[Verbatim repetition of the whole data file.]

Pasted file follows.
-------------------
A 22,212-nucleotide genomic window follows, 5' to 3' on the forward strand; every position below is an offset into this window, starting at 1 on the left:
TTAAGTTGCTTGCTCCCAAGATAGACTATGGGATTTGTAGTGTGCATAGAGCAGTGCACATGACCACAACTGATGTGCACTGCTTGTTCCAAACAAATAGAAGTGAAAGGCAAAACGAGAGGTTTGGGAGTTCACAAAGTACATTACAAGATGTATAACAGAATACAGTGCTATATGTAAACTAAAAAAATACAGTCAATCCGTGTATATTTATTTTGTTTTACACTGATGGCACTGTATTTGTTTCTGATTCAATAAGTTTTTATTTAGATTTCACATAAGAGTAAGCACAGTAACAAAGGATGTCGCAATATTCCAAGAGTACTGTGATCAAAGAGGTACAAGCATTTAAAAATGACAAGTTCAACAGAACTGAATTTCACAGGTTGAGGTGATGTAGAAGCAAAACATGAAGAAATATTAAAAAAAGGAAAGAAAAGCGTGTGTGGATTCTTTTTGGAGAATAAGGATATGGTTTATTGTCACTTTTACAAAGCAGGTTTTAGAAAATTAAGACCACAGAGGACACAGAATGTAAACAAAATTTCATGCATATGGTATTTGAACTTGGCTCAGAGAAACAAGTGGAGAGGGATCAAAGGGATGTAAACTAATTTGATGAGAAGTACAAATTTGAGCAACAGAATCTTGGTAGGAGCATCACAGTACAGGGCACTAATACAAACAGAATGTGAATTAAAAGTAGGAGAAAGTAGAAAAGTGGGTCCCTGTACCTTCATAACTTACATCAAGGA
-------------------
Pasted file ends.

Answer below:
A 22,212-nucleotide genomic window follows, 5' to 3' on the forward strand; every position below is an offset into this window, starting at 1 on the left:
TTAAGTTGCTTGCTCCCAAGATAGACTATGGGATTTGTAGTGTGCATAGAGCAGTGCACATGACCACAACTGATGTGCACTGCTTGTTCCAAACAAATAGAAGTGAAAGGCAAAACGAGAGGTTTGGGAGTTCACAAAGTACATTACAAGATGTATAACAGAATACAGTGCTATATGTAAACTAAAAAAATACAGTCAATCCGTGTATATTTATTTTGTTTTACACTGATGGCACTGTATTTGTTTCTGATTCAATAAGTTTTTATTTAGATTTCACATAAGAGTAAGCACAGTAACAAAGGATGTCGCAATATTCCAAGAGTACTGTGATCAAAGAGGTACAAGCATTTAAAAATGACAAGTTCAACAGAACTGAATTTCACAGGTTGAGGTGATGTAGAAGCAAAACATGAAGAAATATTAAAAAAAGGAAAGAAAAGCGTGTGTGGATTCTTTTTGGAGAATAAGGATATGGTTTATTGTCACTTTTACAAAGCAGGTTTTAGAAAATTAAGACCACAGAGGACACAGAATGTAAACAAAATTTCATGCATATGGTATTTGAACTTGGCTCAGAGAAACAAGTGGAGAGGGATCAAAGGGATGTAAACTAATTTGATGAGAAGTACAAATTTGAGCAACAGAATCTTGGTAGGAGCATCACAGTACAGGGCACTAATACAAACAGAATGTGAATTAAAAGTAGGAGAAAGTAGAAAAGTGGGTCCCTGTACCTTCATAACTTACATCAAGGA